The amendments to the TLA have achieved a second reading in Parliament.
This Bill aims to amend three key areas of the Transfer of Land Act 1893 (TLA). It:
1. Modifies the definition of counterpart documents to improve the processing of mortgages electronically;
2. Enables electronic service of many types of notice under the TLA; and
3. Removes duplicate certificates of title from the conveyancing process, resulting in greater ability to conduct land transactions in a fully electronic environment.
In its submission to Landgate AICWA called for additional amendments such as:
Marked-up TLA can be viewed HERE
The Explanatory Memorandum can be viewed HERE
Source:6th December 2018 AICWA e-Newsletter
The most significant changes to strata in over 20 years have been confirmed following the passage of the Strata Titles Amendment Bill 2018 and the Community Titles Bill 2018 on 1 November 2018 and 6 November 2018 respectively.
What happens now?
Landgate’s focus will now be on completing the regulations to support the amended Strata Titles Act 1985 and the new Community Titles Act 2018. Landgate will continue consulting with public, government, industry and community stakeholders on those regulations.
How to stay informed
For further information on the reforms, refer to the updated strata reform webpages.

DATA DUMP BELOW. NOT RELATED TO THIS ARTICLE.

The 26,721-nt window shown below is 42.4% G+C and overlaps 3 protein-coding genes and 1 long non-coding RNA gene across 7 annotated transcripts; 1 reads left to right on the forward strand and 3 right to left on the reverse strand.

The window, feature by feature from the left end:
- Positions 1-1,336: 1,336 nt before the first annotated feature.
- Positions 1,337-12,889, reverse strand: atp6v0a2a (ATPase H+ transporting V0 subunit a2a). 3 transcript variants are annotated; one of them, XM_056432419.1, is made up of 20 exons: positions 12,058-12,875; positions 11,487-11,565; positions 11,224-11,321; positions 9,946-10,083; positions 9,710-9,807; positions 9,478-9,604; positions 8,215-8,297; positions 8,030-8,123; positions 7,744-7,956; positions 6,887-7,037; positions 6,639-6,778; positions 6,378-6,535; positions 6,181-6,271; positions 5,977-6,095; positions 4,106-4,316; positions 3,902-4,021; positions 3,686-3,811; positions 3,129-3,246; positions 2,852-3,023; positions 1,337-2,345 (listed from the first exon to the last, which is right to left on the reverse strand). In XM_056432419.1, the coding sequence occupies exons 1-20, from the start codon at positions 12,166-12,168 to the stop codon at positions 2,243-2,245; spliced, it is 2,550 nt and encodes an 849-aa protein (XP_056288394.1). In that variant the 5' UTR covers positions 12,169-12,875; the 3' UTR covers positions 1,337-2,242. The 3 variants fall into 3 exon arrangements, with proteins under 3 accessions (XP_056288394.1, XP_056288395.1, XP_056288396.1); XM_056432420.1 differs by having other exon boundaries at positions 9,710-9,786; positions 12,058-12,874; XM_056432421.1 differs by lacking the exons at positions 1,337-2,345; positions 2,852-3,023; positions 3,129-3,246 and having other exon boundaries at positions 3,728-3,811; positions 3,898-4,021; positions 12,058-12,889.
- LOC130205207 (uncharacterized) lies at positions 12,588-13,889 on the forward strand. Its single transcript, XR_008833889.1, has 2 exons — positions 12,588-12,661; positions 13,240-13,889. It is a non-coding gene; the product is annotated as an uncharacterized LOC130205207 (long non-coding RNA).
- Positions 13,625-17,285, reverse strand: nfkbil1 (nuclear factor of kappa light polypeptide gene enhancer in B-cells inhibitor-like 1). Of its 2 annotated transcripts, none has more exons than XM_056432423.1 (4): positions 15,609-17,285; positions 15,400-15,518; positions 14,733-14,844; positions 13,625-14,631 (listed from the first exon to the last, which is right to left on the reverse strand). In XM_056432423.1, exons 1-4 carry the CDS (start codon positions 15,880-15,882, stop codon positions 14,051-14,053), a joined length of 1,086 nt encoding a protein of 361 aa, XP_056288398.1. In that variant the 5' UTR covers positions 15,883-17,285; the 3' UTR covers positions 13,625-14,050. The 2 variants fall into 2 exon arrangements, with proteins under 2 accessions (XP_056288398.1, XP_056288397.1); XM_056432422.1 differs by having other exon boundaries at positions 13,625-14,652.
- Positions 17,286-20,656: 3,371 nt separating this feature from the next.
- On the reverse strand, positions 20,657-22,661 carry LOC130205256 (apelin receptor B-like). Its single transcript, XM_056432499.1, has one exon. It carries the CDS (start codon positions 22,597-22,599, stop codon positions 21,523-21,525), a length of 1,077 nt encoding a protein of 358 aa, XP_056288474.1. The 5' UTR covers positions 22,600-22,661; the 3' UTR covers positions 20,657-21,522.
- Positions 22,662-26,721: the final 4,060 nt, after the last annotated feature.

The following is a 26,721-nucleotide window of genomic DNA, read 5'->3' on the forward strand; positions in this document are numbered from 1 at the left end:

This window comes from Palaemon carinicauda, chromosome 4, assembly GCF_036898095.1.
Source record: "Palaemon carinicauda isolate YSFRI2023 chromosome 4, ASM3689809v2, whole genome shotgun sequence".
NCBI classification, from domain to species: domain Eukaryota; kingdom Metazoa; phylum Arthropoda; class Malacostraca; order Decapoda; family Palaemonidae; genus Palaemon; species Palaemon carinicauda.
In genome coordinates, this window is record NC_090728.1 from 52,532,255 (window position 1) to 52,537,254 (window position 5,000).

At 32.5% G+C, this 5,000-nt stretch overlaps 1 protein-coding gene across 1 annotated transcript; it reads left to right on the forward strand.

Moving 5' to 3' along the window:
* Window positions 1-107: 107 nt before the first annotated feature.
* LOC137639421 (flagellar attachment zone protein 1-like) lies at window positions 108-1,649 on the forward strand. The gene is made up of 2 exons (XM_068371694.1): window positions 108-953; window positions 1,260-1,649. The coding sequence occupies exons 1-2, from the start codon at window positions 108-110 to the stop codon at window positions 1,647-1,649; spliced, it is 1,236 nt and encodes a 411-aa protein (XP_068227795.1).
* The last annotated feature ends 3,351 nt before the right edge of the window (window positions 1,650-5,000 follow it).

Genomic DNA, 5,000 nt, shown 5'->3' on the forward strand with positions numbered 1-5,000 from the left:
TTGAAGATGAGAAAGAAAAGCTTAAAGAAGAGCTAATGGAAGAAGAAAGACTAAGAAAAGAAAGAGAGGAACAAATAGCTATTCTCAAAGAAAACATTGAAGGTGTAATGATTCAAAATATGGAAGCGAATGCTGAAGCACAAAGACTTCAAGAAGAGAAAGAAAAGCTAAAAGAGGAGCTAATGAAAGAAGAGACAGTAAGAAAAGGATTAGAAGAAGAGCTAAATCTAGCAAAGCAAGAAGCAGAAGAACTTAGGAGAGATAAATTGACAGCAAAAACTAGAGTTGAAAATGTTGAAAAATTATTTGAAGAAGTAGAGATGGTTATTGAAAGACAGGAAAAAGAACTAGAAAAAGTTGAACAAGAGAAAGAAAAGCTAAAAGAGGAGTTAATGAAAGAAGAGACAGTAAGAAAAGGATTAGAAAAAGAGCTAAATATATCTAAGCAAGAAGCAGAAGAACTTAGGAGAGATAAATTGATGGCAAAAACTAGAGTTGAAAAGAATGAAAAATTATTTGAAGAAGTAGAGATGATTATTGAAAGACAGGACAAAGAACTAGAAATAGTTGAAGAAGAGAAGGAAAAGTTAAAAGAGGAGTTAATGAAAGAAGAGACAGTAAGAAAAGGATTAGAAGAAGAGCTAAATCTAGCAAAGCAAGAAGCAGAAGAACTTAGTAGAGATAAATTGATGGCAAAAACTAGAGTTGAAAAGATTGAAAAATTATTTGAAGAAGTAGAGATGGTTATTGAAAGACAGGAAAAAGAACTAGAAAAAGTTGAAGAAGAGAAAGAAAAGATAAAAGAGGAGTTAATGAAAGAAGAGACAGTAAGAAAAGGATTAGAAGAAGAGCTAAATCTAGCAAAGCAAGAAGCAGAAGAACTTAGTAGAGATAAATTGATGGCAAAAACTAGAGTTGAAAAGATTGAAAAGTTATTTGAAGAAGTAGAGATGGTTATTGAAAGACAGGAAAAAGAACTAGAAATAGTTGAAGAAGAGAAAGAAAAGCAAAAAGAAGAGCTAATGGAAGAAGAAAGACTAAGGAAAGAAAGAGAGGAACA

Makes me laugh that "the Federal Government will strengthen compliance" BY MAKING OTHER PEOPLE DO THEIR JOB!!!! Yet another coming tax trap for buyers of new properties. GST Withholding.
From 1 July 2018, the Federal Government will strengthen compliance with the Goods & Service Tax (GST) law by requiring purchasers of newly constructed residential properties or new subdivisions to remit the GST directly to the Australian Taxation Office (ATO) as part of settlement. Under the current law (where the GST is included in the purchase price and the developer remits the GST to the ATO), some developers are failing to remit the GST to the ATO despite having claimed GST credits on their construction costs.
The measure will require the purchaser of newly constructed residential properties of new subdivisions to remit the GST on the purchase price directly to the ATO as part of Settlement for contracts on or after July 1, 2018.
Changing the business mindset from Boomer property consumer to Millennial property consumer, is here, Don't lose sleep, this article might be of assistance.
Conveyancers - are you meeting the needs of your Millennial clients? By Bek Hayes, CEO AICSA
One of the largest generations in history is about to move into its prime spending years. Millennials are poised to reshape the economy; their unique experiences will change the way we buy and sell, forcing companies to examine how they do business for decades to come.
What keeps you up at night? For me, one of my biggest concerns is the impact of the Millennial generation on the Baby Boomer formed Association. Running an Association, meeting Member expectations, keeping it relevant, alive, innovative is no easy task – although I love a good challenge and I definitely have one!